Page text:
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U.S. Attorney In Boise Brings Together Muslim And Refugee Communities


A new effort to bring together Idaho police, leaders from Muslim and refugee communities, and advocacy groups including the American Civil Liberties Union (ACLU) is underway in Boise. U.S. Attorney Wendy Olson said Friday in a press release that a meeting this week between the various groups was the first step in building stronger connections. 

“We are at a critical time in our nation and in our own community – from the shooting at the Emanuel AME Church in Charleston, to anti-refugee and anti-Muslim sentiments expressed by groups and individuals in Idaho, to defiance in parts of some states to the Supreme Court’s decision to legalize same sex marriage in Obergefell v. Hodges...There are many currents that seek to divide communities. Instead, we have to come together. We need to stand up and form strategies against those who espouse extremist ideologies and recruit others to engage in violent acts in our communities on their behalf. We want to mentor our young people, educate parents, identify solutions, and form closer relationships between refugees and Idahoans who have been here for generations.” - U.S. Attorney Wendy Olson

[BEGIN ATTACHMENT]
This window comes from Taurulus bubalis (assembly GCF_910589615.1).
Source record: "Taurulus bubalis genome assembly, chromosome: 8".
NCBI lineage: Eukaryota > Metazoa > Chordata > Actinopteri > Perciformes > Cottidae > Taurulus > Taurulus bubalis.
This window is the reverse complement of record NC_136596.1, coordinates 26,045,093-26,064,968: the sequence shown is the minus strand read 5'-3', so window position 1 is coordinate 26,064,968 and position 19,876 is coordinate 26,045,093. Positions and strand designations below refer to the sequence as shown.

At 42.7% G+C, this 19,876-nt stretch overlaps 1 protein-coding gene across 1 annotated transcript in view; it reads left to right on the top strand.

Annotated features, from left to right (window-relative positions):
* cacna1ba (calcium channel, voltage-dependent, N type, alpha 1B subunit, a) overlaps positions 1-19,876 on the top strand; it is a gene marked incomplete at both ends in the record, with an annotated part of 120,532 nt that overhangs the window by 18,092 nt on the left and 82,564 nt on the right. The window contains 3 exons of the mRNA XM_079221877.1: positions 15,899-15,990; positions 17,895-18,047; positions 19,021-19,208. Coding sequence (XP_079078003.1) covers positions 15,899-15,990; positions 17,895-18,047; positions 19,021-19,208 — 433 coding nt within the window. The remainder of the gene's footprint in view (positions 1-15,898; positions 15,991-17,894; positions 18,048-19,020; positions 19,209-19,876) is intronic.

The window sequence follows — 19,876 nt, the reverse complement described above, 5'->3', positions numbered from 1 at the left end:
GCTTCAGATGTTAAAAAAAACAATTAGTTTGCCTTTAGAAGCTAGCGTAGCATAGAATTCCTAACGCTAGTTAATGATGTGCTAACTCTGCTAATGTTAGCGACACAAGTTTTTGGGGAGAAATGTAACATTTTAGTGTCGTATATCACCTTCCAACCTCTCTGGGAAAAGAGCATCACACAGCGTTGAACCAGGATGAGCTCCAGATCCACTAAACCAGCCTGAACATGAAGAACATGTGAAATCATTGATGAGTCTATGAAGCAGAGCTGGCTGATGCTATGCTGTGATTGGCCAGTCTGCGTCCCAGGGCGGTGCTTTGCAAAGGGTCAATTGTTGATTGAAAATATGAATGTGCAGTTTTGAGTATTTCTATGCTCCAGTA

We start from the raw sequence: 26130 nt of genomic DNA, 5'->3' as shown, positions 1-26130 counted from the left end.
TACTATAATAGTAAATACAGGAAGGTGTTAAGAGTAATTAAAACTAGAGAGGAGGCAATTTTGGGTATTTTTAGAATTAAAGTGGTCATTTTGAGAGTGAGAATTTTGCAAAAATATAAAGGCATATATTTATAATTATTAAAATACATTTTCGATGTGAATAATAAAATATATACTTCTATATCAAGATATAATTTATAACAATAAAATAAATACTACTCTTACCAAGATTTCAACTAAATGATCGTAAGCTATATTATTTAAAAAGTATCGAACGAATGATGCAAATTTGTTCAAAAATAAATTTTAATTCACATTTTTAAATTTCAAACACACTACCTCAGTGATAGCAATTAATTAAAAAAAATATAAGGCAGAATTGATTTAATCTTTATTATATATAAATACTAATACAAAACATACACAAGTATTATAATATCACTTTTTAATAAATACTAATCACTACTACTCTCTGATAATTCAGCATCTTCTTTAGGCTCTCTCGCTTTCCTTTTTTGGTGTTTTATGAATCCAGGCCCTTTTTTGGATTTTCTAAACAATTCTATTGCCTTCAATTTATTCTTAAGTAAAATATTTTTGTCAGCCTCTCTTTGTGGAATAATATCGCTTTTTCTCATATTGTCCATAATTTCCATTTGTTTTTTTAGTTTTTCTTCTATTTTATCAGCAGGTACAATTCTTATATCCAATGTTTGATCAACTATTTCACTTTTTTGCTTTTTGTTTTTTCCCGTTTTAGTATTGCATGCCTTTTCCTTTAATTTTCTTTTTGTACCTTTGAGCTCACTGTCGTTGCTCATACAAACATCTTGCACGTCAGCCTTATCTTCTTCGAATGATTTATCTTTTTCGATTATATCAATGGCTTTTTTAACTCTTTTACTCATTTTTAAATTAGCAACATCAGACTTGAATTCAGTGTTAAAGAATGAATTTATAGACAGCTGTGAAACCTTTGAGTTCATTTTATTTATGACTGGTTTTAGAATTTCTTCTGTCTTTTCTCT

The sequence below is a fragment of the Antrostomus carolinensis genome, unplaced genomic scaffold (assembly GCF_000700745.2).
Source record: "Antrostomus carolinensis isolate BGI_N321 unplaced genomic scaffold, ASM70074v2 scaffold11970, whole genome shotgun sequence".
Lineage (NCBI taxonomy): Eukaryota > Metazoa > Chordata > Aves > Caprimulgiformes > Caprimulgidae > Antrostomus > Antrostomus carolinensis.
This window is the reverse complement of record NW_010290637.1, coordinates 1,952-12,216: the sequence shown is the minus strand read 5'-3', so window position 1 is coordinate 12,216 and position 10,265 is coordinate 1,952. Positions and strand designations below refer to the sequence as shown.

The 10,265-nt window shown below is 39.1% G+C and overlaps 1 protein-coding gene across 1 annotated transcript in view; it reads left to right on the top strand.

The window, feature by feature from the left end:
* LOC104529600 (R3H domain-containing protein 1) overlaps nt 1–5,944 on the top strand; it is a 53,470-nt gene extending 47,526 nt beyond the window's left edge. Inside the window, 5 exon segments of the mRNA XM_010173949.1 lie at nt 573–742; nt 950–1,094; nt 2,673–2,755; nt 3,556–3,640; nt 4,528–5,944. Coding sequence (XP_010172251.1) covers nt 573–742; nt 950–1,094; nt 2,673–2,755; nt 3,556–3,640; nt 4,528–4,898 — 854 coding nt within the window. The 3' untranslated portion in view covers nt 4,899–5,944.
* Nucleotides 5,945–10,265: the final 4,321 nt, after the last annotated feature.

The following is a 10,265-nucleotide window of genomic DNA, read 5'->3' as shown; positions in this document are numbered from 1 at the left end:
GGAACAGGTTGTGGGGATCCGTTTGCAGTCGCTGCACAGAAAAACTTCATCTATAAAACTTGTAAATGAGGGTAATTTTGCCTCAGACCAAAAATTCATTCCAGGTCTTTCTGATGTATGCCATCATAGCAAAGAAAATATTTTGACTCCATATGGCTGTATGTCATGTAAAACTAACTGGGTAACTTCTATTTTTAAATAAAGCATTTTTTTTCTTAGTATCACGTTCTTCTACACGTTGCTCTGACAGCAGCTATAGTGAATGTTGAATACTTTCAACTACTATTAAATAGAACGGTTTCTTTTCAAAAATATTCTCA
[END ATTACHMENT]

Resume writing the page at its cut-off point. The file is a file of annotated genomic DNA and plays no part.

In June, a group of conservative activists began asking for the end of a program that resettles refugees in Twin Falls. The College of Southern Idaho's Refugee Center announced in April that 300 Syrian refugees were expected to resettle in Idaho in the coming year.

The release from Olson's office goes on to say that another purpose of this week's meeting was to "reassure members of the refugee community and Muslim community that with the federal terrorism trial in United States v. Kurbanov scheduled to begin July 13, law enforcement officers will be vigilant to protecting them against bias crimes."

Fazliddin Kurbanov is an Uzbek refugee who was arrested in 2013 and charged with helping a terrorist organization. 

“To be certain, international terrorism and the conduct of those who are inspired by international terrorist groups to engage in violent conduct pose a serious threat to every community in this nation...Law enforcement agencies and my office will be deliberate and thorough in pursuing such criminal cases. But we also take great care to ensure that individuals are investigated and prosecuted based on specific illegal acts, not based on how they appear, or how they worship or where they are from." -U.S. Attorney Wendy Olson

Olson's office is planning more sessions about community building, and says anyone who wants to be a part of the group should contact her office.

Find Frankie Barnhill on Twitter @FABarnhill

Copyright 2015 Boise State Public Radio

Frankie Barnhill was the Senior Producer of Idaho Matters, Boise State Public Radio's daily show and podcast.